About This Show

On July 21, 356 BCE a young man named Herostratus, in order to secure his immortal fame, burned down the great temple of Artemis at Ephesus. Completed in about 550 BCE, the Temple was considered one of the seven wonders of the ancient world, along with the likes of the Pyramids. It was constructed mostly of marble and was twice as large as the Parthenon in Athens. For two centuries, the Temple drew tourists and pilgrims to Ephesus. Far from trying to conceal his crime, Herostratus claimed credit. He hungered for fame and believed that only an act of such destructive proportions would ensure that his name would never be forgotten. The authorities tried to sentence the vain young man to a life of obscurity by threatening to execute anyone who spoke his name.

On May 20, 2005 CE, The Theatre Cooperative opened it’s production of Forget Herostratus! — a satirical tragicomedy written by Grigory Gorin in Soviet Russia, and adapted for the Coop by Vladimir Zelevinsky. The play follows the machinations of Herostratus as he sells his memoirs, wins over the appreciation of the mob, and even seduces the Lady of Ephesus. Meanwhile, the upright Judge and an onlooker from the future engage in a seemingly vain attempt at justice — to erase Herostratus’ name from history.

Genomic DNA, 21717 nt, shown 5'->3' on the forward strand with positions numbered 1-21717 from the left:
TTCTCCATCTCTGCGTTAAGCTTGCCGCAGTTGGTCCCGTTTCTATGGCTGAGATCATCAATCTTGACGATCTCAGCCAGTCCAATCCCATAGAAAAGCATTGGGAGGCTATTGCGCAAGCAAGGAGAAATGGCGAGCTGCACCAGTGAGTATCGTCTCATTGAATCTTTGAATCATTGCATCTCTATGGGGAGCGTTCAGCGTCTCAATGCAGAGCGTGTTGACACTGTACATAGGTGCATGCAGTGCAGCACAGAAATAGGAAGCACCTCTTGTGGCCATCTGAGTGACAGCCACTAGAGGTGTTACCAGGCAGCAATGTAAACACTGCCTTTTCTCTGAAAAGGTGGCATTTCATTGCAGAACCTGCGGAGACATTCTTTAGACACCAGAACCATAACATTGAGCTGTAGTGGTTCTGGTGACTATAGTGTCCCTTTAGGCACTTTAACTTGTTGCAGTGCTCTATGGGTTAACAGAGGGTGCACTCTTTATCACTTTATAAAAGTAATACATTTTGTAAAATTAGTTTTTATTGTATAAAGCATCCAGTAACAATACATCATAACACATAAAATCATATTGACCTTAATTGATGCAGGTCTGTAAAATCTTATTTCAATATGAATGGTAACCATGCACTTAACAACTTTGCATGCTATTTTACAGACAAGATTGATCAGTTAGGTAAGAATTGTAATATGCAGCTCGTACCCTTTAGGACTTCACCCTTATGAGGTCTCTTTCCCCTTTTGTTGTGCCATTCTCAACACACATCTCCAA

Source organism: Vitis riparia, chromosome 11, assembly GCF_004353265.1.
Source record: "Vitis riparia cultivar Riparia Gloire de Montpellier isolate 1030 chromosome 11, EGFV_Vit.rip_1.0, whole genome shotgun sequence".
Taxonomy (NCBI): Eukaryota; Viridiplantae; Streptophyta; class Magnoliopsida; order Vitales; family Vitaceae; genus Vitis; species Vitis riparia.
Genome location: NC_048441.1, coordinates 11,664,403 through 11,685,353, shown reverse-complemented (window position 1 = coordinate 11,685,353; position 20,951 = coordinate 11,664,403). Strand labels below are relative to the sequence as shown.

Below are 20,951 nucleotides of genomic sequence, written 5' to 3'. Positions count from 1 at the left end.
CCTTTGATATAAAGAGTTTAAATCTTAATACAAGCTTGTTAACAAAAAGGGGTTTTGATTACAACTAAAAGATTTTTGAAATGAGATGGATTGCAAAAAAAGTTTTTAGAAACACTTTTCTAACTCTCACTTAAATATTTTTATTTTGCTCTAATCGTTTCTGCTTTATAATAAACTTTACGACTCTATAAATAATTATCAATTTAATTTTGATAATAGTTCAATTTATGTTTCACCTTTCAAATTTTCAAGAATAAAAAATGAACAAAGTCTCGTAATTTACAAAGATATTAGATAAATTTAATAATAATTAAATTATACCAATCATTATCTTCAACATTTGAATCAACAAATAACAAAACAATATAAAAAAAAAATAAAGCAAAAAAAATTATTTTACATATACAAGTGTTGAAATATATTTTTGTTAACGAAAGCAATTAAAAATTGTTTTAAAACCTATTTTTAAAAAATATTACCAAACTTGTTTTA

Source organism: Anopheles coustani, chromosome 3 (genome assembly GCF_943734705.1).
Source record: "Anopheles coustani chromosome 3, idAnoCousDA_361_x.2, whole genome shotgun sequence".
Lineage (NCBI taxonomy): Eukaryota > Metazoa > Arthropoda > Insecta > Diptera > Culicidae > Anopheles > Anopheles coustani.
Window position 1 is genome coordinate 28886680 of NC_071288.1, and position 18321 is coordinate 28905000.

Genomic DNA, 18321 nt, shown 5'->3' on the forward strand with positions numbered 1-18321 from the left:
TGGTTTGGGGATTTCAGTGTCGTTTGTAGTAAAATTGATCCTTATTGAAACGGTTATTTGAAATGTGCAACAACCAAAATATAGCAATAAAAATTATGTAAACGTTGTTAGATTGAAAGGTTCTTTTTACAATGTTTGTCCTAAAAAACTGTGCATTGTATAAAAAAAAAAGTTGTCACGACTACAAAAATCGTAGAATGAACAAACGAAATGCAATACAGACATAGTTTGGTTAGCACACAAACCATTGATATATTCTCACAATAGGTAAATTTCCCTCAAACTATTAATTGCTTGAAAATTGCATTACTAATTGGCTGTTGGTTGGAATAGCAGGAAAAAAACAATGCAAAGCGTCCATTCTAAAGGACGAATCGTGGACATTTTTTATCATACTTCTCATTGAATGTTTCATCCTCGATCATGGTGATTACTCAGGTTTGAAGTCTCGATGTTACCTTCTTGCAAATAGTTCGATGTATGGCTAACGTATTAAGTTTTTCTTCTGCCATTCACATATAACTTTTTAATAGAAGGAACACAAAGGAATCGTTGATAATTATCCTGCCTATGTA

Appropriate For Ages: 14+

Show Details

Running Time: 1hr 59min (1 intermission)
Dates: Opening Night: May 20, 2005 Final Performance: June 11, 2005
Location: Theatre Cooperative, Massachusetts

277 Broadway,



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